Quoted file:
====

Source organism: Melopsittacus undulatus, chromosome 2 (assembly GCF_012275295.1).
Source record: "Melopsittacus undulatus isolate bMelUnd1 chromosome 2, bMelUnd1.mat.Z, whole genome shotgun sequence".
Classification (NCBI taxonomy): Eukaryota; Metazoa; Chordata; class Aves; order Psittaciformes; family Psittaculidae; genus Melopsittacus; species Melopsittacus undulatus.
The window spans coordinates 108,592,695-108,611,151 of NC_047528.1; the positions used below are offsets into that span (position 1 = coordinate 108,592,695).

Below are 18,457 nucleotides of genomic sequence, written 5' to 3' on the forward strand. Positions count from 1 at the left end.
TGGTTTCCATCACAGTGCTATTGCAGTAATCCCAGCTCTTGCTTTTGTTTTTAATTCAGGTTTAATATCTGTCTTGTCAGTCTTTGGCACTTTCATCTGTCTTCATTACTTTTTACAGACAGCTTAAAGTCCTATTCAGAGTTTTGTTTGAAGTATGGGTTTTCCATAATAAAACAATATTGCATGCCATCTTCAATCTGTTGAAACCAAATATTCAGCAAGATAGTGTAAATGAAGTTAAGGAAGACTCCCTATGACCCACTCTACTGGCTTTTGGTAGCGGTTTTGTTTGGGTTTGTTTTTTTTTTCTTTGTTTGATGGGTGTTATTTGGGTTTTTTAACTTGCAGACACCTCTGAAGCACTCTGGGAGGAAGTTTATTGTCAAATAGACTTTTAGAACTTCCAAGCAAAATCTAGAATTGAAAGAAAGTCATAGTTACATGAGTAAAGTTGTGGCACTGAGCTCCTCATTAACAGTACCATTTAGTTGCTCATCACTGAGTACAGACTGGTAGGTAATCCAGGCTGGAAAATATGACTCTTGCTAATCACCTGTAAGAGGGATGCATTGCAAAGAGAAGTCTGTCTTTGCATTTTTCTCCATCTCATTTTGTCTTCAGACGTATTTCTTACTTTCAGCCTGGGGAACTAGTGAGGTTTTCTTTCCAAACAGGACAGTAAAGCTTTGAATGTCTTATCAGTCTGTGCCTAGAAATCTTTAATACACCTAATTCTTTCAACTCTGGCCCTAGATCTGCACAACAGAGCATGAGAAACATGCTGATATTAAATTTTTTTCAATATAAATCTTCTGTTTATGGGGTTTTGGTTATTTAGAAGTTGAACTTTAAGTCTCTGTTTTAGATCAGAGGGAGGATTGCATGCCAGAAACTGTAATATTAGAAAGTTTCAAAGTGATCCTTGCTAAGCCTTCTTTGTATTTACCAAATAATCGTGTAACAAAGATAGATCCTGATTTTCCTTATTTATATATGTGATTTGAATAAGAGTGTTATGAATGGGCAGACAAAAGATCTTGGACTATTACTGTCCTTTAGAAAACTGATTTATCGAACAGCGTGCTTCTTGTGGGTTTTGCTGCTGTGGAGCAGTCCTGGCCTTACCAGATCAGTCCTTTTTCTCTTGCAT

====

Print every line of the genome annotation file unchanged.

Source organism: Melopsittacus undulatus, chromosome 2 (assembly GCF_012275295.1).
Source record: "Melopsittacus undulatus isolate bMelUnd1 chromosome 2, bMelUnd1.mat.Z, whole genome shotgun sequence".
Classification (NCBI taxonomy): Eukaryota; Metazoa; Chordata; class Aves; order Psittaciformes; family Psittaculidae; genus Melopsittacus; species Melopsittacus undulatus.
The window spans coordinates 108,592,695-108,611,151 of NC_047528.1; the positions used below are offsets into that span (position 1 = coordinate 108,592,695).

Below are 18,457 nucleotides of genomic sequence, written 5' to 3' on the forward strand. Positions count from 1 at the left end.
TGGTTTCCATCACAGTGCTATTGCAGTAATCCCAGCTCTTGCTTTTGTTTTTAATTCAGGTTTAATATCTGTCTTGTCAGTCTTTGGCACTTTCATCTGTCTTCATTACTTTTTACAGACAGCTTAAAGTCCTATTCAGAGTTTTGTTTGAAGTATGGGTTTTCCATAATAAAACAATATTGCATGCCATCTTCAATCTGTTGAAACCAAATATTCAGCAAGATAGTGTAAATGAAGTTAAGGAAGACTCCCTATGACCCACTCTACTGGCTTTTGGTAGCGGTTTTGTTTGGGTTTGTTTTTTTTTTCTTTGTTTGATGGGTGTTATTTGGGTTTTTTAACTTGCAGACACCTCTGAAGCACTCTGGGAGGAAGTTTATTGTCAAATAGACTTTTAGAACTTCCAAGCAAAATCTAGAATTGAAAGAAAGTCATAGTTACATGAGTAAAGTTGTGGCACTGAGCTCCTCATTAACAGTACCATTTAGTTGCTCATCACTGAGTACAGACTGGTAGGTAATCCAGGCTGGAAAATATGACTCTTGCTAATCACCTGTAAGAGGGATGCATTGCAAAGAGAAGTCTGTCTTTGCATTTTTCTCCATCTCATTTTGTCTTCAGACGTATTTCTTACTTTCAGCCTGGGGAACTAGTGAGGTTTTCTTTCCAAACAGGACAGTAAAGCTTTGAATGTCTTATCAGTCTGTGCCTAGAAATCTTTAATACACCTAATTCTTTCAACTCTGGCCCTAGATCTGCACAACAGAGCATGAGAAACATGCTGATATTAAATTTTTTTCAATATAAATCTTCTGTTTATGGGGTTTTGGTTATTTAGAAGTTGAACTTTAAGTCTCTGTTTTAGATCAGAGGGAGGATTGCATGCCAGAAACTGTAATATTAGAAAGTTTCAAAGTGATCCTTGCTAAGCCTTCTTTGTATTTACCAAATAATCGTGTAACAAAGATAGATCCTGATTTTCCTTATTTATATATGTGATTTGAATAAGAGTGTTATGAATGGGCAGACAAAAGATCTTGGACTATTACTGTCCTTTAGAAAACTGATTTATCGAACAGCGTGCTTCTTGTGGGTTTTGCTGCTGTGGAGCAGTCCTGGCCTTACCAGATCAGTCCTTTTTCTCTTGCAT